In terms of government bond yields, most of the recent decline in UK nominal bond yields is attributable to a fall in real yields, which is also the case for most developed markets. Market-based inflation expectations, on the other hand, have been on an ever increasing trend since the Brexit vote. As a result of this global ultra-low yield trend (not Brexit-related), long-term UK government bonds look seriously overpriced. According to our proprietary valuation model, 10Y UK Gilts currently trade 80bps below fair value (1.5%). Phrasing it differently, referring to fundamentals, the likelihood of an upward move in UK long term yields is far greater than that of a downward move. Interestingly, in the current environment, the persistent lack of bond market directionality has led to an almost one to one transmission of short-term monetary policy expectation changes to long-term yield changes. What is more, the correlation between the short and the long end of the curve has been on an ever-increasing global rampage. In the case of the UK, the short-to-long relationship has shifted from a negative value in 2016-2017 to an extreme +0.9 correlation and a 0.5-0.7 pass-through coefficient. In other words, for each 25bps decrease/increase in monetary policy expectations (e.g. market pricing one more rate cut/hike) the long-end of the UK yield curve currently declines by almost 15 to 20bp.

Figure 5 – 10-yr UK Government Bond Yield (GILT) – Valuation Model

Sources: Refinitiv, Allianz Research

The recent de-equitization of equity markets in the UK increases downside risks to the debt sustainability of UK companies in the medium term. De-equitization is the substitution of debt for equity, which occurs through share buybacks, M&As, and similar transactions. There is a recent trend of de-equitization in the UK, as the amount of equity circulating around the market has shrunk. The number of companies coming to the market in recent months has also decreased. With the amount of Initial Public Offerings and issuances falling, share buybacks continue to keep the pace. In 2018, FTSE 100 companies repurchased more than GBP 57.7bn worth of shares (see Figure 6). Share buybacks tend to have a positive impact on equity prices: Among others, the earnings per share increase after a company repurchases its shares. However, the danger of de-equitization lies behind high piles of debt (which reached 78% of GDP in Q1 2019 for UK companies). The low-rate environment opened the door for companies to issue cheap debt. While de-equitization reduced the market exposure and dependence, in the long run, companies should watch out for rising debt levels and diminishing growth expectations.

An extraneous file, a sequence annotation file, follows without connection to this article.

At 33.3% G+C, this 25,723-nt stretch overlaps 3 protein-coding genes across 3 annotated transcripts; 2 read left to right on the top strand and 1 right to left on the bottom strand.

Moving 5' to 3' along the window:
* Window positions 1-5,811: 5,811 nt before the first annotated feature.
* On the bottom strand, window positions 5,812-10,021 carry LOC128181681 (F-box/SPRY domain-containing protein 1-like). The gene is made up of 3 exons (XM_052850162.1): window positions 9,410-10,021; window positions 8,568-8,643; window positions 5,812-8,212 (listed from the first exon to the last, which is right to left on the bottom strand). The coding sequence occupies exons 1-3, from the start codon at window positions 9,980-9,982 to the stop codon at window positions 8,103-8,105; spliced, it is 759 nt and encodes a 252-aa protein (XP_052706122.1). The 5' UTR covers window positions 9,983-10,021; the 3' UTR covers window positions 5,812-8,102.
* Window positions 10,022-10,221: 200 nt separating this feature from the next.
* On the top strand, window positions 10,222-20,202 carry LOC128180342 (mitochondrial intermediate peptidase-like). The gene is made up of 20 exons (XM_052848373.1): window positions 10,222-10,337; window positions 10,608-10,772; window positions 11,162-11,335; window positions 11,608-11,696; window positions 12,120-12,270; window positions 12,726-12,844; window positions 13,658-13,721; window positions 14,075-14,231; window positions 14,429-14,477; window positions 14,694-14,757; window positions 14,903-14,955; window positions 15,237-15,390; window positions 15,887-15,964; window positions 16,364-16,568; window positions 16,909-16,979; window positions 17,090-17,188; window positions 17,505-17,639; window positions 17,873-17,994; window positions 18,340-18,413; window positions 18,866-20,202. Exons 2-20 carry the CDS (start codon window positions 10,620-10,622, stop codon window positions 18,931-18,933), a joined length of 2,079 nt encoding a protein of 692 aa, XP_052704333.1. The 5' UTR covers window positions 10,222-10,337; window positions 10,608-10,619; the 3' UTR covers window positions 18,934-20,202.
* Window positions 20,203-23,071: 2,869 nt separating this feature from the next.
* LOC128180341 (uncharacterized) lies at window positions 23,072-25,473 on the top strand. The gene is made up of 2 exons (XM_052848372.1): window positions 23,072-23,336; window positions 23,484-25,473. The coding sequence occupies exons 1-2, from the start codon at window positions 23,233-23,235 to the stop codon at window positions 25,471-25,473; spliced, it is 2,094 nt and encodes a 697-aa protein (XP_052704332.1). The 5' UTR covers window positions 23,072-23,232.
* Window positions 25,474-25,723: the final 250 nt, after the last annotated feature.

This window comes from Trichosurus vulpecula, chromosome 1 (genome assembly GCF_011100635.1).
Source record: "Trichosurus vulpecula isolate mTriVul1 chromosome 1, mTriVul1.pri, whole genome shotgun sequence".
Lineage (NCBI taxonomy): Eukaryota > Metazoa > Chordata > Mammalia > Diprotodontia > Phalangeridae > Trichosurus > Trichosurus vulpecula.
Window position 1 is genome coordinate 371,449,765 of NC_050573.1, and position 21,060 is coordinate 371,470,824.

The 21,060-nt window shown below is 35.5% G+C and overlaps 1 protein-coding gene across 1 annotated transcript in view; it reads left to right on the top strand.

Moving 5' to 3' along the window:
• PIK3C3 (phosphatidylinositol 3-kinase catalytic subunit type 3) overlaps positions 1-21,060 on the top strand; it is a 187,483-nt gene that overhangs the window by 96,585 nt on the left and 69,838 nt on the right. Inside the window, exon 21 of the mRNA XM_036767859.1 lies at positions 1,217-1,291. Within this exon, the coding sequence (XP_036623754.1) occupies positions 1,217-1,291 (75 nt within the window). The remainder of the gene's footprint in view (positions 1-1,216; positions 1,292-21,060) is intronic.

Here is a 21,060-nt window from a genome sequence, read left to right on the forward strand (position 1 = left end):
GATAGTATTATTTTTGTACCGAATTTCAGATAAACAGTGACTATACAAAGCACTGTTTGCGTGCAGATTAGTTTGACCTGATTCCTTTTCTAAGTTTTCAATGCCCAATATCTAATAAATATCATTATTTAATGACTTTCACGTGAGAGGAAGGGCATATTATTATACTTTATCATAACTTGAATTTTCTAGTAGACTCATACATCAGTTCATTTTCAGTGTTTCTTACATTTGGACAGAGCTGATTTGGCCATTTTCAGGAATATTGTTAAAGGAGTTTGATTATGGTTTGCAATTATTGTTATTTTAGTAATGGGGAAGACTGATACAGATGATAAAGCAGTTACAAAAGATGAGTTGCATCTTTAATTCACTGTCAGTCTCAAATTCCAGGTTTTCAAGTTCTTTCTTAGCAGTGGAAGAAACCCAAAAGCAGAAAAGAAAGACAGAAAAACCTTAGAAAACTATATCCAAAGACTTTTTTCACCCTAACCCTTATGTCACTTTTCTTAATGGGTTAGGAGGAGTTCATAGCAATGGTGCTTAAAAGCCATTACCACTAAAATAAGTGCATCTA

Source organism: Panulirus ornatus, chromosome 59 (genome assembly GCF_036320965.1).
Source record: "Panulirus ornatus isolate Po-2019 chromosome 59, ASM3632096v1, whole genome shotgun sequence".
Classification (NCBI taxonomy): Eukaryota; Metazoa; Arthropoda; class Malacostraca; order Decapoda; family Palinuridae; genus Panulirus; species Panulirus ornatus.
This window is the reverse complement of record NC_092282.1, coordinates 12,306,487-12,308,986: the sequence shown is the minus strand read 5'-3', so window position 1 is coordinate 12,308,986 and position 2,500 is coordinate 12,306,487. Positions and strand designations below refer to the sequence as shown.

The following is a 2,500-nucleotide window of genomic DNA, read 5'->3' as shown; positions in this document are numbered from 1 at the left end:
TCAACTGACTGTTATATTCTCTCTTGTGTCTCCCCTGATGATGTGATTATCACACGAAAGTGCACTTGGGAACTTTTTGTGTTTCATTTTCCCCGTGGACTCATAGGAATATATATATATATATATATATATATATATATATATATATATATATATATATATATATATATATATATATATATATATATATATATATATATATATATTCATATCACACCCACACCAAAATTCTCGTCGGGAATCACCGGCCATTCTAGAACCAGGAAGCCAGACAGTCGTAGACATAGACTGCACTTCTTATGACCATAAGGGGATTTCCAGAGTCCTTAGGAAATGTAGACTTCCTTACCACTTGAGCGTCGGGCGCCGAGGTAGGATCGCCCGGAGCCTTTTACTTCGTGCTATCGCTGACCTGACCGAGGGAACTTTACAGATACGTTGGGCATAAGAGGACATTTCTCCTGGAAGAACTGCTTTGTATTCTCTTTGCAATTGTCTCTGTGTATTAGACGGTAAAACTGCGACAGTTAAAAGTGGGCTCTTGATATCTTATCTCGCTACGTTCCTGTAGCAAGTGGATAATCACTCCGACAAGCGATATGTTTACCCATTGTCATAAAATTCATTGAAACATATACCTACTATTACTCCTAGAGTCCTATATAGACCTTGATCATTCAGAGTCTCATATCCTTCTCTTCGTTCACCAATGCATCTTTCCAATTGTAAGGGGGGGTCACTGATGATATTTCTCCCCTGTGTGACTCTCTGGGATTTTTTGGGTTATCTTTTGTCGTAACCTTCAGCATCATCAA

Figure 6 – Share buybacks, FTSE 100

Sources: Bloomberg, Allianz Research

The deal would mean a lower uncertainty cost for Europe going ahead, but we expect EUR2bn less of EU exports to the UK in 2020. For the EU, Brexit cost -0.2pp of real GDP growth annually since 2018. Germany was by far the hardest hit, with an export loss of close to EUR8bn since the referendum. The EU managed to compensate for its 2016-18 losses of EUR1.5bn in H1 2019, thanks to UK companies and households’ preparations for a no deal, which brought EUR4.3bn of additional export demand to the EU overall. The Netherlands, Belgium, Italy and France have benefitted the most from the contingency stockpiling wave in 2019. They should also be those to suffer the most from the negative base effects in the coming months. Overall, EU exports to the UK should fall by EUR2bn in the coming six months and recover thereafter, thanks to the pick-up in domestic growth in the UK.

Figure 7 – Export gains to the UK by country, EURbn